Put the ketchup on ’em

My grandson loves to play “ketchup” when we’re in the car.  This game started as a game of “catch up” in which we would attempt to catch up to or pass the car in front of us (safely of course).  Soon it devolved evolved into “let’s put the ketchup on ’em gramma.”

I tried to explain what a play on words is and that we were playing “catch up”, but he didn’t get it.  He is only 4 after all.  So in his mind, ketchup is interchangeable with other foods.

Last time he came, he said, “let’s put the applesauce on ’em gramma!”

When I took him home, he decided we were out of “ketchup” and we “put the mustard on ’em”.


Grandma thinks it’s great, because playing with words is one of her favorite things.  She often teases the kids using word play that they don’t understand.  Sometimes she teases adults, but it’s not as much fun.  It’s only fun with adults if they don’t catch on.  It’s amazing how many mix ups can occur because of word mix ups.  It reminds me of Ellen’s segment, called “Clumsy Thumbsy,” where she shows how the automatic text corrector on people’s phones goes horribly wrong as they text.

One text went from mortgage payment to MOTTS Applesauce.  This left a person asking for a loan to pay for his Motts Applesauce payment.   Unfortunately, most of these turn out as things I can’t share on my blog, but it’s amazing how word mix ups can create humor (and other things in our lives).

This is also a good reason to carefully edit our work.  We can say something else entirely with just a few mixed up letters.  I have to watch auto-correct on my iPad closely!

Do you have funny stories of words gone wrong?  Do you like t play with words in a punny way? (word intended)  Do you laugh or get upset when words go wrong in your life?  Have you ever ‘put the mustard on someone’?  How much do you pay for your MOTTS applesauce?  We’d love to hear your stories.  🙂




  1. I record for the Talking Newspaper for the blind and on one occasion I was reading about a new benefits scheme that was to be introduced. I got the first bit right, dealing with various elements of the scheme. ‘The Job seeker’s element; the disability element; the sickness element and then, for some unknown reason, I read the next bit as ‘the housing elephant’ !!

    • elizabeth

      That’s hilarious! Thanks for the laughs. 🙂

  2. Ha Ha Ha Ha Ha Ha Ha! I love it Anne. You are fast on the draw today 🙂

  3. I worked as a pastor’s secretary in a small Baptist church for several years and though I know I had many typos, this one stands out in my memory. I had typed the Sunday bulletin and was reading it over again just before I copied it onto the bulletin covers for that week. Thanks goodness I did, because in the very first prayer was ‘Holy Spit’! Not even spell check could have saved me from that! lol! K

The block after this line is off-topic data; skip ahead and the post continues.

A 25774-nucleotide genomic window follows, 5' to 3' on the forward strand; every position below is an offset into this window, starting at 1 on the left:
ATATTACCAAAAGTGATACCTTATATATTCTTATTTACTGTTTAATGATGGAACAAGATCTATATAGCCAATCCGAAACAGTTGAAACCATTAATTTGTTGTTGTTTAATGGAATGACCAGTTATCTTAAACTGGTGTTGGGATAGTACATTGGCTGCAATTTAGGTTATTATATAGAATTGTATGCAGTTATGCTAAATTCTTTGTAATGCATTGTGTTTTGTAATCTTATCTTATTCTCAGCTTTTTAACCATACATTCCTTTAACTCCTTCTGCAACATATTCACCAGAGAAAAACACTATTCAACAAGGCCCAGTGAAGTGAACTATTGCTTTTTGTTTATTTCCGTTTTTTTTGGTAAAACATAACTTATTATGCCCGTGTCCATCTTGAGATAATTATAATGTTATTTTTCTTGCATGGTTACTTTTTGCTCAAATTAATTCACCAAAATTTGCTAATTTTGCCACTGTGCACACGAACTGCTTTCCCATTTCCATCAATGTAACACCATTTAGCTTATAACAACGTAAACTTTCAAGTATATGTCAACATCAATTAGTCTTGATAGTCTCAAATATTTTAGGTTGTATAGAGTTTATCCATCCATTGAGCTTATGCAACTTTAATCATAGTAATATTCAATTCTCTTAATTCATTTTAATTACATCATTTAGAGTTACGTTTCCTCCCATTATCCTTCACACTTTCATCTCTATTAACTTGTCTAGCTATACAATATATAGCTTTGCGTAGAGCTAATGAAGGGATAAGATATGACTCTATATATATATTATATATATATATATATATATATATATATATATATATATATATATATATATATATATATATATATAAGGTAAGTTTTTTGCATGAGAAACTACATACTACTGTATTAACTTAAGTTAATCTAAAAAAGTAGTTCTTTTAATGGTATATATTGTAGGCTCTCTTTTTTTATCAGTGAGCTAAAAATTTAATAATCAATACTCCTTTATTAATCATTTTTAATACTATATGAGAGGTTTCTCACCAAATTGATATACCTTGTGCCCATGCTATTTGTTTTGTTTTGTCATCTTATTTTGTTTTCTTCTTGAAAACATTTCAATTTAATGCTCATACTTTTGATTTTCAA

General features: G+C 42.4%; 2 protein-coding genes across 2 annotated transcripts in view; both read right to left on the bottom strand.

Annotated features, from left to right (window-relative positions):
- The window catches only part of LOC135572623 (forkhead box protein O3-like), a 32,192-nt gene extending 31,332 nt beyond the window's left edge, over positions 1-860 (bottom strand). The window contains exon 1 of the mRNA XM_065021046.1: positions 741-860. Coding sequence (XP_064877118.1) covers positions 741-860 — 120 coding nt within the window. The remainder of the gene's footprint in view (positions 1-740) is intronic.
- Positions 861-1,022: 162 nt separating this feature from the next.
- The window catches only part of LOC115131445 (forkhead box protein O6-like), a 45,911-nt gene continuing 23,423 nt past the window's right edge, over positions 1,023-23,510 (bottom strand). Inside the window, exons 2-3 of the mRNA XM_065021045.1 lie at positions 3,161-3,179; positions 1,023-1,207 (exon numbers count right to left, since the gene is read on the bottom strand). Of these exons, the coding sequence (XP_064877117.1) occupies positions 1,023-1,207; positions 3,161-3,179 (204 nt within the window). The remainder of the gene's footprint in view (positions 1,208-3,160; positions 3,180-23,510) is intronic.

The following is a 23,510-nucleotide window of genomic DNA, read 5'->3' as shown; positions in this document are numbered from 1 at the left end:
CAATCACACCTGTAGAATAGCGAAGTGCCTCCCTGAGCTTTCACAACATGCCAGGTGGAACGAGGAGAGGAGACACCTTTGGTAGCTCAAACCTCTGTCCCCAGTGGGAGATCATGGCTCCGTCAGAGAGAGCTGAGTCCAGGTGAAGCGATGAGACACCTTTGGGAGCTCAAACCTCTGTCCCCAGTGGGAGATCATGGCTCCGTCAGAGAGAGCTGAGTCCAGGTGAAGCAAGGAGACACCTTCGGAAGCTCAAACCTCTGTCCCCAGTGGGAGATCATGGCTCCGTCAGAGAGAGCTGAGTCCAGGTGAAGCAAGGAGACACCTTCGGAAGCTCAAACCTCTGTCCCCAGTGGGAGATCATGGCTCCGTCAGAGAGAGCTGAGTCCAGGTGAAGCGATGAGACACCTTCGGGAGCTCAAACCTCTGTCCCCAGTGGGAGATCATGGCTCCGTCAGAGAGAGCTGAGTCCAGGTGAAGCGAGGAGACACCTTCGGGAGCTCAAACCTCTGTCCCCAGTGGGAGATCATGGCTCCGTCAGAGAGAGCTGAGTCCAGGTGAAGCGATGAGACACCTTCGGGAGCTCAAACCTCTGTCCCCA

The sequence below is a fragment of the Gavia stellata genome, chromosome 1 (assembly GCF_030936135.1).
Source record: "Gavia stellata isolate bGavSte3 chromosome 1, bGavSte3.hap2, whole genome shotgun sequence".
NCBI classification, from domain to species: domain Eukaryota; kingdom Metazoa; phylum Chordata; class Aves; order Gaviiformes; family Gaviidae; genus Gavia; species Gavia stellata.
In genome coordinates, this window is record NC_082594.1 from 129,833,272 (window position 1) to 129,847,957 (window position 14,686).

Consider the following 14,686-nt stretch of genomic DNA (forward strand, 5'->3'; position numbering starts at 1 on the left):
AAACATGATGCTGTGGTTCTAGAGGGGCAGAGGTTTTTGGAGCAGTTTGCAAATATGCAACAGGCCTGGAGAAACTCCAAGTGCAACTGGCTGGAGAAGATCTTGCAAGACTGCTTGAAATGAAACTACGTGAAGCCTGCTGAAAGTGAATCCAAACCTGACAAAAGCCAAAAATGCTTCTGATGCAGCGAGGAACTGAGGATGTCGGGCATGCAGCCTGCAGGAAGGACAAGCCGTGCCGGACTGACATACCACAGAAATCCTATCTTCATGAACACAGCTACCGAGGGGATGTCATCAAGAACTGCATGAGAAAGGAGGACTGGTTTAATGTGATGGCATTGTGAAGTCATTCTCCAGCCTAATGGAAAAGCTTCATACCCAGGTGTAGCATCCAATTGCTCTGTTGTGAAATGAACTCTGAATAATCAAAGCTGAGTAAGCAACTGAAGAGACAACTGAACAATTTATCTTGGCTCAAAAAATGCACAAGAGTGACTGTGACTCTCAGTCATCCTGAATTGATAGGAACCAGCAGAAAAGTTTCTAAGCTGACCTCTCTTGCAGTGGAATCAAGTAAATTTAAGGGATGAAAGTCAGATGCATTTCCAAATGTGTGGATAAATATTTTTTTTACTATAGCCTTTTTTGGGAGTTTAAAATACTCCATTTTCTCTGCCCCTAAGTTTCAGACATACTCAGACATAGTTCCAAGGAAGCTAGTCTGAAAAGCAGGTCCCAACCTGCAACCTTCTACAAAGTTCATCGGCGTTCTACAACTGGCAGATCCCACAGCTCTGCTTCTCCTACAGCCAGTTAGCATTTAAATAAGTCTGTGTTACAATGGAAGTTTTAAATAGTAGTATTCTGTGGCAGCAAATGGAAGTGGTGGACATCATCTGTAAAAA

• Now that one made me laugh out loud literally! I love bulleton bloopers! I wonder what would have happened had you not found that little typo. Thanks for sharing that one 🙂

  4. I loved this post, Angie! A few word slips now and again are a wonderful thing, leading to all kinds of creative twists. A Freudian slipper for sure! “:)

    • Freudian slipper!!!!!! Hahahahahahahaha. That’s great. The world would be so borning without word slips.

  5. lovely wordplay blog!

    • Thank you David. We get serious sometimes too, but Imma loves to play and Gram thinks it’s pretty cool too. Thanks for coming by. 🙂

  6. elizabeth

    Your grandson sounds so precious Angie. What a blessing! My son when he was that age used to say he was going to, Corth Narolina on his vacation. I still call it C N just because it reminds me of his cuteness. 🙂

    • He’s a case for sure. I’m glad you can still remember that time of your son’s life. They are so amazing! I have some of those memories from all my children and now am building them with the grandchildren. 🙂

  7. Too cute. I love what kids come out with. Your grandson has a great handle on the ‘game’. My 5-yr-old granddaughters twists words around and if I try to correct her, she tells me in no uncertain terms that I am RON and she’s right!

    • Lol. Gotta love ’em! They call them as they see them, and sometimes it’s hilarious!

  8. How cute! Now I will think of you next time I use ketchup 🙂

    • Christy, my plan worked then!!!! Today I looked down after eating out with my daughter and saw ketchup all over my chin. Why she didn’t tell me I don’t know, but it puts a whole new take on “put the ketchup on”. he he

  9. This is wonderful, Angie. Grandkids are the best, and the word slip is so cute. This is a great post, and I’m still laughing at the comments, too!

    • Thank you Marilyn!

  10. Thanks for the reblog!

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